But then, in the few instances where it does escalate to violence - and despite the fact that it escalates to violence more often with men - we take those examples and pretend it proves that women are disproportionately victims.  It isn't because the statistics actually support it.  Its because our misogynist society starts out with the premise that women are victims as a given, and then looks for the evidence to support it.

None of this is to suggest that harassment or assault (when it does actually happen) are ok.  They aren't.  But please please stop perpetuating the myth that women are the victims of assault more often than men.  It falsely paints women as weak and helpless, and does not advance the cause of equality.  Besides, its just plain wrong.

24 February 2014

Wearing the Skirt

Been thinking a bit recently about gender.

Thanks, primarily, of all things, to being more active on Facebook than I've ever been.
Which exposed me to:

(A ruler can only lead with the consent of at least most of the people. Women make up slightly more than half of the population. Sure, today institutions are set up that hold the status quo, but how did it get this way in the first place? This is a pretty plausible theory of how and it puts a lot of other stuff into a different perspective too.)
and this

(I'm afraid the larger issue is that we all assume the standard lego person is male. The standard lego person looks like this:
which has no features which indicate gender.
Kind of like when cartoons give a female animal character long hair or eye lash
es, lipstick, or (human type) breasts - even if she isn't a mammal - because if a cartoon animal just looks like an animal "obviously" it must be male(??)
It goes way deeper than corporations and marketing. We have all internalized it. Even the girl who wrote the letter.
and then this

17 February 2014

Google Bus

In order to protest income inequality, instead of attacking the corporations who pay minimum wage or outsource their labor, despite huge profits and huge executive compensation, we attack a corporation that actually pays well - and goes beyond good pay to provide (among other things) an alternative to car commuting.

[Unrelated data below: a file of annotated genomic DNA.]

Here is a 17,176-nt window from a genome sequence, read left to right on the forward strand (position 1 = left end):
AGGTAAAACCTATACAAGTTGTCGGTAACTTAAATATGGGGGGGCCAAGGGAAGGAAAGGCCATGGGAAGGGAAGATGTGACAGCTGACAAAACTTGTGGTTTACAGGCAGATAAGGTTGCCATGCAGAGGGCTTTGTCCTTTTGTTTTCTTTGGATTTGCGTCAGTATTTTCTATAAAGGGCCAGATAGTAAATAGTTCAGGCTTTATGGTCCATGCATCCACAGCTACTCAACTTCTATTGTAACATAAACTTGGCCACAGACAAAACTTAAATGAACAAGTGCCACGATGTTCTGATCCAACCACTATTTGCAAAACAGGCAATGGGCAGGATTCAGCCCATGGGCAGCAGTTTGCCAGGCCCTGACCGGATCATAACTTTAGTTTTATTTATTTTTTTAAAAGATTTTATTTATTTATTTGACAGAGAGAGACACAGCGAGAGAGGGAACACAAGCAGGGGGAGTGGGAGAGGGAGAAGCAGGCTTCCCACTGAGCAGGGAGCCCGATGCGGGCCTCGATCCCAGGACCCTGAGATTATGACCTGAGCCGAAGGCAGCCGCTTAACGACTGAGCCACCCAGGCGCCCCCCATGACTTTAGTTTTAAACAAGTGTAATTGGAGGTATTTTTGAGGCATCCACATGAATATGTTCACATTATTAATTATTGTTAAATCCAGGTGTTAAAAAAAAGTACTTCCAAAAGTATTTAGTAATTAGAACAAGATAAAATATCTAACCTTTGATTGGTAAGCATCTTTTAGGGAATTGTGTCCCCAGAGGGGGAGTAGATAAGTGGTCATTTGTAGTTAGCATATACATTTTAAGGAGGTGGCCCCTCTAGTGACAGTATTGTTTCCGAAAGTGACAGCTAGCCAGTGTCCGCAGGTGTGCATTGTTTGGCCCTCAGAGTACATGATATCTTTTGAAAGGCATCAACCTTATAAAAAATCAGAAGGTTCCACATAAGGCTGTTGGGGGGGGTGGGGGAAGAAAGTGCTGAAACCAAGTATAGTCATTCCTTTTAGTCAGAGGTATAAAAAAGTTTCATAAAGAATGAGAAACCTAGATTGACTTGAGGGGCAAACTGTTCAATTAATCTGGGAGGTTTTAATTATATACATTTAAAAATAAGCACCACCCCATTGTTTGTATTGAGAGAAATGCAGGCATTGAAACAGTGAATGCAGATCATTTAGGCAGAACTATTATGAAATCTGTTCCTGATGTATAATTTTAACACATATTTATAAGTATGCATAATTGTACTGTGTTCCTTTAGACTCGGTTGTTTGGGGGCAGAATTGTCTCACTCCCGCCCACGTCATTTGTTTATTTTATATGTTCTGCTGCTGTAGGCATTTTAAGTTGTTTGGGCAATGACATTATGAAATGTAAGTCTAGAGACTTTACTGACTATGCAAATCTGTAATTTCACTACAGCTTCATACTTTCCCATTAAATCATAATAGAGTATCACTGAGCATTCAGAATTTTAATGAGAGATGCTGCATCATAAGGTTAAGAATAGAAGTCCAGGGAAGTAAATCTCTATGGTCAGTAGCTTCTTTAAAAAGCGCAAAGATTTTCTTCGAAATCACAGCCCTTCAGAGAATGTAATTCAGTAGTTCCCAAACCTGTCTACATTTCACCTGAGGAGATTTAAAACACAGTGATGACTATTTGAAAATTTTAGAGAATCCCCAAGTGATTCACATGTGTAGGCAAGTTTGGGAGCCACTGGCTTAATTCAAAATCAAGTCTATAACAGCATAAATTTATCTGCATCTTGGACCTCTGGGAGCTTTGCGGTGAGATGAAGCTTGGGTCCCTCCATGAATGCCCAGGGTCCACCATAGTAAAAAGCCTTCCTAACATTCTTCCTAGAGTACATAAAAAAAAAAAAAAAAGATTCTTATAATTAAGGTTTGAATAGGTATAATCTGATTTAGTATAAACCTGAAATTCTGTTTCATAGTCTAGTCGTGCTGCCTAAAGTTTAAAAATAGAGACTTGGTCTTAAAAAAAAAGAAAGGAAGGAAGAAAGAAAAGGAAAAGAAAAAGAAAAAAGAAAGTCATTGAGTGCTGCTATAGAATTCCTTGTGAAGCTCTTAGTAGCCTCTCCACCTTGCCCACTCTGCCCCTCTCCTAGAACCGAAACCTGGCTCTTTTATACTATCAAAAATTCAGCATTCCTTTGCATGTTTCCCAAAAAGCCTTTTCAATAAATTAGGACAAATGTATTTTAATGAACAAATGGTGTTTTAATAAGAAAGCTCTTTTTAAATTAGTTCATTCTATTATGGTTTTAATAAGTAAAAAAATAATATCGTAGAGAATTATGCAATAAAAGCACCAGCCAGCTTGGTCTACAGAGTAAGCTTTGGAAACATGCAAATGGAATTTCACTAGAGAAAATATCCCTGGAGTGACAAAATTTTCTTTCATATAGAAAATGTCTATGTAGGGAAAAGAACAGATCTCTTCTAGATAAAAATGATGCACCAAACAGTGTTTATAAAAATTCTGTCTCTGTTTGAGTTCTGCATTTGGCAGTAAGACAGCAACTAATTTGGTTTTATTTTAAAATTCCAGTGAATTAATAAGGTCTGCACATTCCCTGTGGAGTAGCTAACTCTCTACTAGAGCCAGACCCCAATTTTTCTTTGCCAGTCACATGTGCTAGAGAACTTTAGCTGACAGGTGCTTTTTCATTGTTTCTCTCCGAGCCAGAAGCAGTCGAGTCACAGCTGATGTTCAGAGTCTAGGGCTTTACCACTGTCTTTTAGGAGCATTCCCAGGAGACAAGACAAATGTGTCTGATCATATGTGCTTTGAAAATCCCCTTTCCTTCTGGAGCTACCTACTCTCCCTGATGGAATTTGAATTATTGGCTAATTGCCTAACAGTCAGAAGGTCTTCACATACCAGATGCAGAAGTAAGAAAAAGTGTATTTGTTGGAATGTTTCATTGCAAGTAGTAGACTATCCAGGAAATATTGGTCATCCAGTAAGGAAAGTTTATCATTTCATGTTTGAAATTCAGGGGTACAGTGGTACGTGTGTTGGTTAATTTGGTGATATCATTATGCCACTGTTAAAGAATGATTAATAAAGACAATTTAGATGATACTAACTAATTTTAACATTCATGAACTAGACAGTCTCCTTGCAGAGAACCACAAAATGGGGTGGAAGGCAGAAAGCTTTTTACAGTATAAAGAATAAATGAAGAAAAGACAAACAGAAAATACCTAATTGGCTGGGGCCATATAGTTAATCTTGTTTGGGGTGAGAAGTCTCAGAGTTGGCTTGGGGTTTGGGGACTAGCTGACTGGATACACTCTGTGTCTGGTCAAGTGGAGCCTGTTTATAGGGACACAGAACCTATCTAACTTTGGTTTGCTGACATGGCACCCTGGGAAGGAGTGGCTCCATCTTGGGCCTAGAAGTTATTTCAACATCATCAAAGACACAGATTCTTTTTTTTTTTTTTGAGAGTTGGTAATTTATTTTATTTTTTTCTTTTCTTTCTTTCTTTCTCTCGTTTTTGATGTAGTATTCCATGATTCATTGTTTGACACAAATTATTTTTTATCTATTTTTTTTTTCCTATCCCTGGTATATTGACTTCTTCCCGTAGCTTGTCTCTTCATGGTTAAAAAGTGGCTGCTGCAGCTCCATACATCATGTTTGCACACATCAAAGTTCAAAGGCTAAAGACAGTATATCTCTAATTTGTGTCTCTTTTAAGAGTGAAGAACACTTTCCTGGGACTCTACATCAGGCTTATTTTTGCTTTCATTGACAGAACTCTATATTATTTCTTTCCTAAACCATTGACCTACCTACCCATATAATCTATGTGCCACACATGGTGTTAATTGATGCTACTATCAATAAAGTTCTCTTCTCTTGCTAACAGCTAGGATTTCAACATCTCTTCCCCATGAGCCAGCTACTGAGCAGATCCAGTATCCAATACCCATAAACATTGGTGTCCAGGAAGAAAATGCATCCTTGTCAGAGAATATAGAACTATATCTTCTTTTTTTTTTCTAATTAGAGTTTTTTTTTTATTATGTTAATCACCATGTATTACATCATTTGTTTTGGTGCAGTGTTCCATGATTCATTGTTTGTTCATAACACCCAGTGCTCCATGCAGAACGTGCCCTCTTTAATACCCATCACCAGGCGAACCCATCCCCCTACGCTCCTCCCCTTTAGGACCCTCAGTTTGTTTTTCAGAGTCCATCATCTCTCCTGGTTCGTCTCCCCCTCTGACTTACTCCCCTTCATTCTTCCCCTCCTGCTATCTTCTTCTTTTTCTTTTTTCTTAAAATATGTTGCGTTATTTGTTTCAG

Which means the goal isn't to actually ensure everyone has a living wage and can afford decent housing, its just to drag everyone else down to the lowest common denominator.
Actually, its not even that, since its the buses that have drawn anger, representing reasonably paid people moving into poor neighborhoods. Our solution to inequality and poverty is... segregation!


When middle class whites moved out of urban areas, it was called "white flight", and activists objected, because it made life harder for poor residents by turning them into ghettos. Now middle class whites are moving back, and even though you can't evict someone just to get higher rent in a rent controlled city, we call it "gentrification" and claim it is making life harder for the poor residents.

Now, I understand it is easier and more gratifying to pick an enemy to hate, and to throw stuff and be destructive than it is to think critically about complex issues - but is it too much to ask to go after WalMart and McDonalds and all the other low wage and outsourcing companies?

11 February 2014


Motivated by the discovery that I have a readership of at least one, in conjunction with being caught up on all the work I can get done (until the water pump is delivered), I am going to (finally!) get started on at least one of the two essays that have been waiting inside my brain